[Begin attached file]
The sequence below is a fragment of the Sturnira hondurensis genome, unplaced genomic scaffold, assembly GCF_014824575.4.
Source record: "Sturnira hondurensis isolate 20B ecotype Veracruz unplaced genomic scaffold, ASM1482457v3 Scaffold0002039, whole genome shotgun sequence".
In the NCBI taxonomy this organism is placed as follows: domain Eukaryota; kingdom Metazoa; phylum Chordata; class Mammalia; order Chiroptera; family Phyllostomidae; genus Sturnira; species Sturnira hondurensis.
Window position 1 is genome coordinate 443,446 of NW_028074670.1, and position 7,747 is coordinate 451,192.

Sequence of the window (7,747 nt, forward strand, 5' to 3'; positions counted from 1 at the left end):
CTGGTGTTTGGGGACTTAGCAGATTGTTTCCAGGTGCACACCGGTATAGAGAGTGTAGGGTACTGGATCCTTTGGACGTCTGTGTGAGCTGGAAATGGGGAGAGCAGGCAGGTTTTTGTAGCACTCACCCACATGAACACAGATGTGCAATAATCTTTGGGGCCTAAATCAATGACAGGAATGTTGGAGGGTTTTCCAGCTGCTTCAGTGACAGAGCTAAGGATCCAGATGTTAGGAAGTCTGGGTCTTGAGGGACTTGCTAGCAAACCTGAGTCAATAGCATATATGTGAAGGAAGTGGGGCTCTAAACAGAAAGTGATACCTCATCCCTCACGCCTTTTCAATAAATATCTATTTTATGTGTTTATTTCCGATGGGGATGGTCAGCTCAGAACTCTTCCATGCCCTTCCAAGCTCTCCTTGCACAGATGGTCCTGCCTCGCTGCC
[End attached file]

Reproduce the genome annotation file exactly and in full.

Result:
The sequence below is a fragment of the Sturnira hondurensis genome, unplaced genomic scaffold, assembly GCF_014824575.4.
Source record: "Sturnira hondurensis isolate 20B ecotype Veracruz unplaced genomic scaffold, ASM1482457v3 Scaffold0002039, whole genome shotgun sequence".
In the NCBI taxonomy this organism is placed as follows: domain Eukaryota; kingdom Metazoa; phylum Chordata; class Mammalia; order Chiroptera; family Phyllostomidae; genus Sturnira; species Sturnira hondurensis.
Window position 1 is genome coordinate 443,446 of NW_028074670.1, and position 7,747 is coordinate 451,192.

Sequence of the window (7,747 nt, forward strand, 5' to 3'; positions counted from 1 at the left end):
CTGGTGTTTGGGGACTTAGCAGATTGTTTCCAGGTGCACACCGGTATAGAGAGTGTAGGGTACTGGATCCTTTGGACGTCTGTGTGAGCTGGAAATGGGGAGAGCAGGCAGGTTTTTGTAGCACTCACCCACATGAACACAGATGTGCAATAATCTTTGGGGCCTAAATCAATGACAGGAATGTTGGAGGGTTTTCCAGCTGCTTCAGTGACAGAGCTAAGGATCCAGATGTTAGGAAGTCTGGGTCTTGAGGGACTTGCTAGCAAACCTGAGTCAATAGCATATATGTGAAGGAAGTGGGGCTCTAAACAGAAAGTGATACCTCATCCCTCACGCCTTTTCAATAAATATCTATTTTATGTGTTTATTTCCGATGGGGATGGTCAGCTCAGAACTCTTCCATGCCCTTCCAAGCTCTCCTTGCACAGATGGTCCTGCCTCGCTGCC